Most of your base training should be fairly easy, says McGee. He has his athletes do their base training at 60 percent of their heart rate reserve. (Calculate this by subtracting your resting heart rate from your max heart rate, multiplying by 60 percent, and then re-adding your resting heart rate.) That tends to be a much slower pace than people expect. But even if you have to walk or jog to keep your heart rate low, it’s important to go easy on your easy days so you can go truly hard on your hard days.

People try to run too hard on their easy days, says Elmore, which means they aren’t rested enough for their hard workouts. A speed workout of 10 x 1 minute at an all-out effort with a 60-second rest between each interval should be very, very hard—not kind of hard.

RELATED: Coach Culpepper: The Real Benefit of Easy Days


4. Mix it up

Running easy miles all the time can get boring, though, so don’t be afraid to mix it up.

“During that time of year, you’re almost grinding it out,” Magness says. “Introduce something new that hasn’t been there the last few months.” He suggests hill sprints, weightlifting, or maybe even yoga or snowshoeing. Magness often has his athletes do workouts where they need to run 25 minutes at tempo pace, but can fit it in however they want, whether that’s broken up into 5 x 5 minutes, or even 10 minutes and 5 x 3 minutes.

When we try something new, we work a different part of our fitness and mind. Elmore started swimming a few years ago and, even though she’s running less mileage, she’s still able to hit similar times and has become a better athlete overall.

The off-season is also a good time to mix in dynamic strength work with exercises like squats, step-ups, and lunges. That helps strengthen the muscles, tendons, and connective tissue in the lower legs so that when you’re ready to run long you don’t get hurt, McGee says.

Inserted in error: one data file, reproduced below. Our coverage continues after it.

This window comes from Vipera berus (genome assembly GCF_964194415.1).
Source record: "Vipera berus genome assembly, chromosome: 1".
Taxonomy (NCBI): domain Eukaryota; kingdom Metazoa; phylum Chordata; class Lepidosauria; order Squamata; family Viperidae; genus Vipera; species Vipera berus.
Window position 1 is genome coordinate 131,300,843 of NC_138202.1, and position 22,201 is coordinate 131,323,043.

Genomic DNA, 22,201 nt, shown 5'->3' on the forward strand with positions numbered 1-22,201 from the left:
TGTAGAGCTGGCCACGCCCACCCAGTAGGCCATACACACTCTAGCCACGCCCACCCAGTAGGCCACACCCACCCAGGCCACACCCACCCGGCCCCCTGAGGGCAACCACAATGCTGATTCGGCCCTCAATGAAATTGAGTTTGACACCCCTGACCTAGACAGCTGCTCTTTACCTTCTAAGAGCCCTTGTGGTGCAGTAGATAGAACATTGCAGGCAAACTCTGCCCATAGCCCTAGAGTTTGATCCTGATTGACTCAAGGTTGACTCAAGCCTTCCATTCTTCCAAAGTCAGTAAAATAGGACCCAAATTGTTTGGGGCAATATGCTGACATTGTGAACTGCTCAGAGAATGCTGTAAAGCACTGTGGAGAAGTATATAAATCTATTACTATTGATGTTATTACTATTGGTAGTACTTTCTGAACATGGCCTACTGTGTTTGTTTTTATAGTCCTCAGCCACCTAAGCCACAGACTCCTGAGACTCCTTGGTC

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5. Find new motivation

It’s important to mix things up over the winter and to set short-term process goals, but it also helps if you find a way to make it fun.

For elite athletes, motivation typically isn’t as big of a problem. Their secret to success isn’t just an innate drive, though; they create a daily training environment that works for them, Stellingwerff says. You can do that too by finding friends to work out with, joining a group to make yourself accountable, hiring a coach, or just changing your schedule.

In the winter, when it’s dark and cold outside, Stellingwerff reschedules his workday so he can fit in exercise while the sun’s out—even if that means doing it with co-workers.

Get your spouse or significant other to really buy into your goals, Elmore says, then it can be something you’re working at together. She and her husband, who both compete in triathlons now, will go to the pool with their 1-year-old. One person swims with the baby and one swims laps, then they switch.

Most importantly, you need to have the right mindset to consistently log the miles. Remember that being able to run is something you like to do. Gratitude can be fuel. “It’s a choice, not a sacrifice,” McGee says.